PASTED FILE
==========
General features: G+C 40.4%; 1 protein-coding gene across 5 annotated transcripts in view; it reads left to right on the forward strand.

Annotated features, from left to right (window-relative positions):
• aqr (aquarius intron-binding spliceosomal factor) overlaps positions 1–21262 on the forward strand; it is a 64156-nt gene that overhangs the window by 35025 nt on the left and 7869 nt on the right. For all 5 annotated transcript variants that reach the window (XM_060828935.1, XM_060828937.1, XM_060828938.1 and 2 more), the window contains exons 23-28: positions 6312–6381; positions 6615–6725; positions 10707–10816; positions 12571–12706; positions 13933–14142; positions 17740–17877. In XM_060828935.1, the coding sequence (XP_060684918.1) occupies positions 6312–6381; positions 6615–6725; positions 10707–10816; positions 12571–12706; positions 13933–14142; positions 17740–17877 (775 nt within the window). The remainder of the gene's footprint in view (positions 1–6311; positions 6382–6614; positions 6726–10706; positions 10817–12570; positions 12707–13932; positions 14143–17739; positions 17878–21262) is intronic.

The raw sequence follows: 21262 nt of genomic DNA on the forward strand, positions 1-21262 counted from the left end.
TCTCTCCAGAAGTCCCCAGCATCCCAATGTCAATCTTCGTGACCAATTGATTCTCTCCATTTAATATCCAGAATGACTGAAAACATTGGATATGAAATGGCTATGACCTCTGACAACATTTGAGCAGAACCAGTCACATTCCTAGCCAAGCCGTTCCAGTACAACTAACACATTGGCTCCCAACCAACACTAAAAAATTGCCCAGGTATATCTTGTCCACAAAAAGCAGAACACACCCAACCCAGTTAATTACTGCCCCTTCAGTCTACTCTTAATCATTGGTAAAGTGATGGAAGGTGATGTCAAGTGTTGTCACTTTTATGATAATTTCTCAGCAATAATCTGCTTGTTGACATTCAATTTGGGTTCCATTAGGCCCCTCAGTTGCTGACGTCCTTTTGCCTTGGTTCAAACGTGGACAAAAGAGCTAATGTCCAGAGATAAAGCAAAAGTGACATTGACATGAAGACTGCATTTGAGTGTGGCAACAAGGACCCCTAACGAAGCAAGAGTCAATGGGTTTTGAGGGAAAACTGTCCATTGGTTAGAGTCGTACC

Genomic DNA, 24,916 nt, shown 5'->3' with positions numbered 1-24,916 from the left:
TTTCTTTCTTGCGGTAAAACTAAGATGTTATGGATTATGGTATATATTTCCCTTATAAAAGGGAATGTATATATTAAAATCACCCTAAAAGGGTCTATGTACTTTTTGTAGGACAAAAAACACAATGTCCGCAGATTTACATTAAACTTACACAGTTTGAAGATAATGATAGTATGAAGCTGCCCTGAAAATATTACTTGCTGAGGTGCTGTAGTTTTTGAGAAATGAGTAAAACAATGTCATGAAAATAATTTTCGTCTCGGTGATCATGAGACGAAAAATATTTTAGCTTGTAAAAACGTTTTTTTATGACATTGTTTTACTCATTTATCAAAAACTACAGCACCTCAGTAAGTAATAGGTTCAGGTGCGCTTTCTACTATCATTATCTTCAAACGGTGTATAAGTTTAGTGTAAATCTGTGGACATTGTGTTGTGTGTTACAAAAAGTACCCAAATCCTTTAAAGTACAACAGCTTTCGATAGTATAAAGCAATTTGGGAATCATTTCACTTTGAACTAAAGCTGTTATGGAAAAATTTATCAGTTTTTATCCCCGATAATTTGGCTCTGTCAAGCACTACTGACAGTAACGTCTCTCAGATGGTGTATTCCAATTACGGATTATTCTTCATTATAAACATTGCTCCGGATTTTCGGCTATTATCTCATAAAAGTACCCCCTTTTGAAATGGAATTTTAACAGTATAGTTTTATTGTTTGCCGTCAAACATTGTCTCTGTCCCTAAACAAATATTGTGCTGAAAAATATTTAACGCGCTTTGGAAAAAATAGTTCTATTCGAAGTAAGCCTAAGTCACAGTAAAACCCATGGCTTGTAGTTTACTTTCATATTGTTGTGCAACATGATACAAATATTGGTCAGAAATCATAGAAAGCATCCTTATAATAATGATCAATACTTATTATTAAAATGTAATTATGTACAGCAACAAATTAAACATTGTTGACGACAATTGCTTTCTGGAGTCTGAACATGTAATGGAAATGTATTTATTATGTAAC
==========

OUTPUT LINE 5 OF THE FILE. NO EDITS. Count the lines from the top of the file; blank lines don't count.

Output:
TCTCTCCAGAAGTCCCCAGCATCCCAATGTCAATCTTCGTGACCAATTGATTCTCTCCATTTAATATCCAGAATGACTGAAAACATTGGATATGAAATGGCTATGACCTCTGACAACATTTGAGCAGAACCAGTCACATTCCTAGCCAAGCCGTTCCAGTACAACTAACACATTGGCTCCCAACCAACACTAAAAAATTGCCCAGGTATATCTTGTCCACAAAAAGCAGAACACACCCAACCCAGTTAATTACTGCCCCTTCAGTCTACTCTTAATCATTGGTAAAGTGATGGAAGGTGATGTCAAGTGTTGTCACTTTTATGATAATTTCTCAGCAATAATCTGCTTGTTGACATTCAATTTGGGTTCCATTAGGCCCCTCAGTTGCTGACGTCCTTTTGCCTTGGTTCAAACGTGGACAAAAGAGCTAATGTCCAGAGATAAAGCAAAAGTGACATTGACATGAAGACTGCATTTGAGTGTGGCAACAAGGACCCCTAACGAAGCAAGAGTCAATGGGTTTTGAGGGAAAACTGTCCATTGGTTAGAGTCGTACC